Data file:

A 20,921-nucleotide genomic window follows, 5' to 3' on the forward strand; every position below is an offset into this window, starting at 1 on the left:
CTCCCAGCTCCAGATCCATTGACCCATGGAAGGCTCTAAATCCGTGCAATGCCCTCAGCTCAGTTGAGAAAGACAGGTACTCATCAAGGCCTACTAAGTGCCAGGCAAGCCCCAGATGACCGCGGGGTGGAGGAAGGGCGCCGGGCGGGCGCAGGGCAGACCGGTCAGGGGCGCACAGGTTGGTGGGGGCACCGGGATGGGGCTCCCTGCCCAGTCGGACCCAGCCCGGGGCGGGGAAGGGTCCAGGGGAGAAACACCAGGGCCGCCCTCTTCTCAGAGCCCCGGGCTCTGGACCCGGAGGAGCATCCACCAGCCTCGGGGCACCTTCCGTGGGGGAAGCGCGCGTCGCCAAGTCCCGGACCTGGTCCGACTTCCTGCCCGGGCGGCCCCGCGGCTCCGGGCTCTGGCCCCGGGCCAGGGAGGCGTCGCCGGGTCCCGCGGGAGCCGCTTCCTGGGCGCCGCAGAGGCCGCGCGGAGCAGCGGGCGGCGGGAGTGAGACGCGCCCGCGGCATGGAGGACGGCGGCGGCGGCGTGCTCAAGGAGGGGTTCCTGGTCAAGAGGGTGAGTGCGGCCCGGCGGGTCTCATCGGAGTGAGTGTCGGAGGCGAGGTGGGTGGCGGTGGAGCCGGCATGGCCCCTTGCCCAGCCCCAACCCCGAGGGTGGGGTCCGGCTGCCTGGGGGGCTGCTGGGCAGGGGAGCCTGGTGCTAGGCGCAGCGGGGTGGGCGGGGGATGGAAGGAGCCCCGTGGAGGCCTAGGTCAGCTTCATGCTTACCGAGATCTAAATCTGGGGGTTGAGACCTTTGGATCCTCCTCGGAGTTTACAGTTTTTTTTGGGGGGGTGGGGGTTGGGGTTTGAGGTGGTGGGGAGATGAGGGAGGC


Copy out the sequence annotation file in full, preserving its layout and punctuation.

A 20,921-nucleotide genomic window follows, 5' to 3' on the forward strand; every position below is an offset into this window, starting at 1 on the left:
CTCCCAGCTCCAGATCCATTGACCCATGGAAGGCTCTAAATCCGTGCAATGCCCTCAGCTCAGTTGAGAAAGACAGGTACTCATCAAGGCCTACTAAGTGCCAGGCAAGCCCCAGATGACCGCGGGGTGGAGGAAGGGCGCCGGGCGGGCGCAGGGCAGACCGGTCAGGGGCGCACAGGTTGGTGGGGGCACCGGGATGGGGCTCCCTGCCCAGTCGGACCCAGCCCGGGGCGGGGAAGGGTCCAGGGGAGAAACACCAGGGCCGCCCTCTTCTCAGAGCCCCGGGCTCTGGACCCGGAGGAGCATCCACCAGCCTCGGGGCACCTTCCGTGGGGGAAGCGCGCGTCGCCAAGTCCCGGACCTGGTCCGACTTCCTGCCCGGGCGGCCCCGCGGCTCCGGGCTCTGGCCCCGGGCCAGGGAGGCGTCGCCGGGTCCCGCGGGAGCCGCTTCCTGGGCGCCGCAGAGGCCGCGCGGAGCAGCGGGCGGCGGGAGTGAGACGCGCCCGCGGCATGGAGGACGGCGGCGGCGGCGTGCTCAAGGAGGGGTTCCTGGTCAAGAGGGTGAGTGCGGCCCGGCGGGTCTCATCGGAGTGAGTGTCGGAGGCGAGGTGGGTGGCGGTGGAGCCGGCATGGCCCCTTGCCCAGCCCCAACCCCGAGGGTGGGGTCCGGCTGCCTGGGGGGCTGCTGGGCAGGGGAGCCTGGTGCTAGGCGCAGCGGGGTGGGCGGGGGATGGAAGGAGCCCCGTGGAGGCCTAGGTCAGCTTCATGCTTACCGAGATCTAAATCTGGGGGTTGAGACCTTTGGATCCTCCTCGGAGTTTACAGTTTTTTTTGGGGGGGTGGGGGTTGGGGTTTGAGGTGGTGGGGAGATGAGGGAGGC